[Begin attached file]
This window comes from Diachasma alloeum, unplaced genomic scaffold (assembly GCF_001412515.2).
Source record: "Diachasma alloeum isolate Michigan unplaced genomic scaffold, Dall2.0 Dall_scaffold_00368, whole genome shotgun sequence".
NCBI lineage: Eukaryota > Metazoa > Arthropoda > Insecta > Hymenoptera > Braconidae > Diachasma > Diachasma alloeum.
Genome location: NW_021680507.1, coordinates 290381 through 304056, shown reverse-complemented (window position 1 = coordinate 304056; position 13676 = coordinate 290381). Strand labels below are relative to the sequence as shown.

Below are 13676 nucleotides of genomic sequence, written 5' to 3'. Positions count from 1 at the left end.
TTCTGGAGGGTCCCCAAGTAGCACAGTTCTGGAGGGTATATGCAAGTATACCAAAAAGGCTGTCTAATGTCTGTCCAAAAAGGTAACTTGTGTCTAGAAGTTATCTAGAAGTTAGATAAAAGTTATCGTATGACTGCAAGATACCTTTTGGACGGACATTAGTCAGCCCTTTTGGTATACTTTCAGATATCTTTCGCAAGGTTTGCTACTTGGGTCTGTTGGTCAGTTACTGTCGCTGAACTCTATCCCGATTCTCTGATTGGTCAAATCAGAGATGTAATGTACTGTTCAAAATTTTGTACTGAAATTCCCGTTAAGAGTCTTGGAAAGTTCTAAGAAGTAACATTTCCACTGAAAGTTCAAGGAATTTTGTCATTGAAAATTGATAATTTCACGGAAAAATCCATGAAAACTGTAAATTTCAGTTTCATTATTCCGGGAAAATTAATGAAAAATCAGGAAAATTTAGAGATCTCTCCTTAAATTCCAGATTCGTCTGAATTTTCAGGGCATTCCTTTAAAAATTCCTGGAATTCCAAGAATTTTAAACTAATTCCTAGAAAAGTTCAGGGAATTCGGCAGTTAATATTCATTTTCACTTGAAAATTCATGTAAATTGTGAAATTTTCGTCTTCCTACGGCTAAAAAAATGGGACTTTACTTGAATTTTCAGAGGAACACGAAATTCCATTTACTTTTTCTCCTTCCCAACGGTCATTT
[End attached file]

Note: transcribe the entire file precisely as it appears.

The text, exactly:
This window comes from Diachasma alloeum, unplaced genomic scaffold (assembly GCF_001412515.2).
Source record: "Diachasma alloeum isolate Michigan unplaced genomic scaffold, Dall2.0 Dall_scaffold_00368, whole genome shotgun sequence".
NCBI lineage: Eukaryota > Metazoa > Arthropoda > Insecta > Hymenoptera > Braconidae > Diachasma > Diachasma alloeum.
Genome location: NW_021680507.1, coordinates 290381 through 304056, shown reverse-complemented (window position 1 = coordinate 304056; position 13676 = coordinate 290381). Strand labels below are relative to the sequence as shown.

Below are 13676 nucleotides of genomic sequence, written 5' to 3'. Positions count from 1 at the left end.
TTCTGGAGGGTCCCCAAGTAGCACAGTTCTGGAGGGTATATGCAAGTATACCAAAAAGGCTGTCTAATGTCTGTCCAAAAAGGTAACTTGTGTCTAGAAGTTATCTAGAAGTTAGATAAAAGTTATCGTATGACTGCAAGATACCTTTTGGACGGACATTAGTCAGCCCTTTTGGTATACTTTCAGATATCTTTCGCAAGGTTTGCTACTTGGGTCTGTTGGTCAGTTACTGTCGCTGAACTCTATCCCGATTCTCTGATTGGTCAAATCAGAGATGTAATGTACTGTTCAAAATTTTGTACTGAAATTCCCGTTAAGAGTCTTGGAAAGTTCTAAGAAGTAACATTTCCACTGAAAGTTCAAGGAATTTTGTCATTGAAAATTGATAATTTCACGGAAAAATCCATGAAAACTGTAAATTTCAGTTTCATTATTCCGGGAAAATTAATGAAAAATCAGGAAAATTTAGAGATCTCTCCTTAAATTCCAGATTCGTCTGAATTTTCAGGGCATTCCTTTAAAAATTCCTGGAATTCCAAGAATTTTAAACTAATTCCTAGAAAAGTTCAGGGAATTCGGCAGTTAATATTCATTTTCACTTGAAAATTCATGTAAATTGTGAAATTTTCGTCTTCCTACGGCTAAAAAAATGGGACTTTACTTGAATTTTCAGAGGAACACGAAATTCCATTTACTTTTTCTCCTTCCCAACGGTCATTT